If you are fitting new blinds, then look for mechanisms that do not require a looped chain or cord, such as pull wands, spring operated roller blinds, concealed or geared mechanisms with a wand that twists to operate the blind. You may be able to cut looped curtain cord and tie a pull handle to each end, removing the loop which is the main cause of strangulation in young children.
Our houses generally offer a safe environment for young children, but a sales ban on looped cords and chains for blinds and curtains could save one or two little lives every year.
Children are an industry - you can easily lavish thousands on your baby in the first few weeks of their lives, and indeed in the run up to their arrival, but babies needn't cost the earth; there are ways in which you can economise, and you aren't a bad parent for doing so!
When it comes to buying certain items, particularly ones where safety is involved, you should buy new for each baby. For example, you should buy a brand new car seat for your baby because you don't know the history of a second hand one - has it been involved in an accident and could it be structurally weakened? When it comes to buying baby bottles, you can continue using ones from earlier children, just buy a new set of teats and you'll save yourself considerably on the cost of extra bottles.
When furnishing your nursery or buying other baby paraphernalia such as stair gates, pushchairs or toys, you can happily buy second hand or choose cheaper models. Pretty much every item sold in our shops has to pass safety standards in order to go on sale, so a cheap cot, pram or stair gate should theoretically be just as safe and sound as the most expensive ones. Indeed, the price of goods may not even reflect the quality of the furniture so much as the retail markup and fashion.
Shop online and use price comparison websites and you will save a king's ransom! The same furniture can vary in price enormously, although make sure you factor in the cost of taxes and delivery which can make cheap items suddenly appear rather expensive.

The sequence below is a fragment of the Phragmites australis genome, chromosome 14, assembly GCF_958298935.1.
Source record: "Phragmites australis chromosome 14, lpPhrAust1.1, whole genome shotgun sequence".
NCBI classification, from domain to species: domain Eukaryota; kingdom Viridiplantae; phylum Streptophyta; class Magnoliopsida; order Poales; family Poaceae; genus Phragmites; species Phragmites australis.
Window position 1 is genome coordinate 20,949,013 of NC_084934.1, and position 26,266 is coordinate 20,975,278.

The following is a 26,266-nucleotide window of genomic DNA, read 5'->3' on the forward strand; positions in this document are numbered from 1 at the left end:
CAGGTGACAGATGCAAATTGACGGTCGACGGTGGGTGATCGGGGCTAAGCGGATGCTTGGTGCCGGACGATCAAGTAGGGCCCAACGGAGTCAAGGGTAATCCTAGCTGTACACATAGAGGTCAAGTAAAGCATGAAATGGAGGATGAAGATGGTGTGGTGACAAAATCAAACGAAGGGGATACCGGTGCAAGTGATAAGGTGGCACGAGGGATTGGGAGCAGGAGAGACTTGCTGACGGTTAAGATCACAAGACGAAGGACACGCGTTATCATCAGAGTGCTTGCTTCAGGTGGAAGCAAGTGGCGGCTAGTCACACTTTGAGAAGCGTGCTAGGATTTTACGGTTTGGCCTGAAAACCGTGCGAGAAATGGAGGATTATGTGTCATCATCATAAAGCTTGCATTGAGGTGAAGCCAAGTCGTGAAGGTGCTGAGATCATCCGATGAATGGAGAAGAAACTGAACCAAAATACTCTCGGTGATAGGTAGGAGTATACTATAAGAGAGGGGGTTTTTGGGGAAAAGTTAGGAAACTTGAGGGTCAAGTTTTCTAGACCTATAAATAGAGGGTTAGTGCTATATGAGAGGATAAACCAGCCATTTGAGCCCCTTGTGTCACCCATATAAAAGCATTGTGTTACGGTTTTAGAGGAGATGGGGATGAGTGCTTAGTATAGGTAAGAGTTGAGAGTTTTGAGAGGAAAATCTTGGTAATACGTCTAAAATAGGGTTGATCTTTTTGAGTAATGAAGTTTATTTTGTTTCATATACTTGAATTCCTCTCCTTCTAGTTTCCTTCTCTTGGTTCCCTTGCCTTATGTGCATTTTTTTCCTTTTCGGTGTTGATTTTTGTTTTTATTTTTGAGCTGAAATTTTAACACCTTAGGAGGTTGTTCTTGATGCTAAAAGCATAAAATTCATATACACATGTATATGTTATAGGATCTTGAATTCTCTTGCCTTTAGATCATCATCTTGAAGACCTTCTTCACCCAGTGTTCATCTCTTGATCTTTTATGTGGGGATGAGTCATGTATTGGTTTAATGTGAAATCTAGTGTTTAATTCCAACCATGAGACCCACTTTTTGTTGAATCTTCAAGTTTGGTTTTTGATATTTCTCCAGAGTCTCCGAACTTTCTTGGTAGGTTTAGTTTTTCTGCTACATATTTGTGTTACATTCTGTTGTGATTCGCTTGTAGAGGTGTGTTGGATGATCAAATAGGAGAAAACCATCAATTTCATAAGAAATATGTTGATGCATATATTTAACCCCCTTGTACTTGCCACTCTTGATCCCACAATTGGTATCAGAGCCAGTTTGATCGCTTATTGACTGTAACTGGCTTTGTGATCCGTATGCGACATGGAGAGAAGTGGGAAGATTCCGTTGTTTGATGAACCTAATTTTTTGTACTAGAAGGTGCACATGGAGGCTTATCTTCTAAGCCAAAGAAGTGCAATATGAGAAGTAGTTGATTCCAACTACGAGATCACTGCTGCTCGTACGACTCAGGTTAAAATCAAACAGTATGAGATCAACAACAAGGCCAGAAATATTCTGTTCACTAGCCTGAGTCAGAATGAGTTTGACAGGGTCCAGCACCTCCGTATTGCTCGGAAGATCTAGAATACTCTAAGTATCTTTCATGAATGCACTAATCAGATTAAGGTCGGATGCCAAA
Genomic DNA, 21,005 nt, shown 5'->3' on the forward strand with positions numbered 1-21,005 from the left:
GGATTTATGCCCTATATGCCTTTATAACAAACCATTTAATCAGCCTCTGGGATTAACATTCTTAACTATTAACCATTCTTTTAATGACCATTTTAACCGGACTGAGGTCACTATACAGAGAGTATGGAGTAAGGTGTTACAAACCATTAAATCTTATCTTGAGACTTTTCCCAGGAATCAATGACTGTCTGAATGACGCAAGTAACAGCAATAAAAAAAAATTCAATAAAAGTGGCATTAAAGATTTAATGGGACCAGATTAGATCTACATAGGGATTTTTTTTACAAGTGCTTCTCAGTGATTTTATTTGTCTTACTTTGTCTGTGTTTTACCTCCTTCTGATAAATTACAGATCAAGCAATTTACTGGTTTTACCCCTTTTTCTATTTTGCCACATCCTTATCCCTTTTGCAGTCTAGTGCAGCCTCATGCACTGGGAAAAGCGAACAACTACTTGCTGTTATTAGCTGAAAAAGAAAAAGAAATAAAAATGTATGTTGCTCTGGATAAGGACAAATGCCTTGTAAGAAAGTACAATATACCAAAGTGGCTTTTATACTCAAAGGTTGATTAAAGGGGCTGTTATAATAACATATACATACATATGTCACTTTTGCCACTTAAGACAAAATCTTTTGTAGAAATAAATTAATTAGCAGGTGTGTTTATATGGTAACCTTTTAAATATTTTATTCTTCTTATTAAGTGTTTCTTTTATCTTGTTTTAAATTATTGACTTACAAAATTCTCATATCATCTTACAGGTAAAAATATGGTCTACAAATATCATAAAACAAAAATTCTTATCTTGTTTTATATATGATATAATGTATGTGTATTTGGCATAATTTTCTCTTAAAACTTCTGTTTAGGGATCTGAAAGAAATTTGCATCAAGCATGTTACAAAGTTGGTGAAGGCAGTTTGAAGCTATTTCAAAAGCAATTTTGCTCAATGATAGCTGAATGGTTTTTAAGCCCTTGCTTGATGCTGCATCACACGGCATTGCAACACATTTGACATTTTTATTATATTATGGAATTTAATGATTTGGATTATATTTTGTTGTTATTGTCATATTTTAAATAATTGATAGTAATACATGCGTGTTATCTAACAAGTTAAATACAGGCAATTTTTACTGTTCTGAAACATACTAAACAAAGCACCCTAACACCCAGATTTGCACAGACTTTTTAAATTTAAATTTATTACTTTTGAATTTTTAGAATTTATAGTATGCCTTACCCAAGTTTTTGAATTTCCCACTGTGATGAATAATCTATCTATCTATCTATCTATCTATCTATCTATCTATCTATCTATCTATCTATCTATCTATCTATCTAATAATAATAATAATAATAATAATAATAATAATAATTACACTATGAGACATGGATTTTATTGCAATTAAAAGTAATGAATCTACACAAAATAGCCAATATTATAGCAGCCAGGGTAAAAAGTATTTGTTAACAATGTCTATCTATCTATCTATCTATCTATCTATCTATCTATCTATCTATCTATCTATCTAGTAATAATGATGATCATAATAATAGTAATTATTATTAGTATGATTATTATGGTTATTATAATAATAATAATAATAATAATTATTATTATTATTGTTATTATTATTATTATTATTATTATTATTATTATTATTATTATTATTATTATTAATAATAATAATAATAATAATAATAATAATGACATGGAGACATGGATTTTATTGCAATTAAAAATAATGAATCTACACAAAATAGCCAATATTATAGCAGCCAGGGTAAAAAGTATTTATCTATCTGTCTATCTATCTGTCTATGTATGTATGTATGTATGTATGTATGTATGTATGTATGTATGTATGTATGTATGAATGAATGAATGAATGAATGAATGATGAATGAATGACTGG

You can also buy second hand clothes, either at 'nearly new' sales organised locally or online at sites such as eBay. Clothes tend to be sold in bundles on eBay and you may find that you can fit out your baby for the first couple of years for very little money at all!
Your children are going to cost you a fortune over the coming years, and there's no shame in economising, especially while they are too young to have an opinion on pre-owned goods. Perhaps a frugal upringing will set them up with a valuable life skill!
As with so much 'baby gear', there's quite a choice when it comes to buying the right mattress for your baby; because of the choice, cots are rarely sold with a mattress. Besides offering a comfortable sleep, choosing the right mattress is largely about reducing risk of harm to your baby. Although your baby is most unlikely to come to harm whilst in their bed, there are precautions to be aware of to make that tiny chance even smaller still.
Even though you may prefer a soft mattress, babies need a firm one. If a baby sinks into their mattress then they may struggle to turn over and move. A firm mattress will also give them the support they need as their back and neck develops.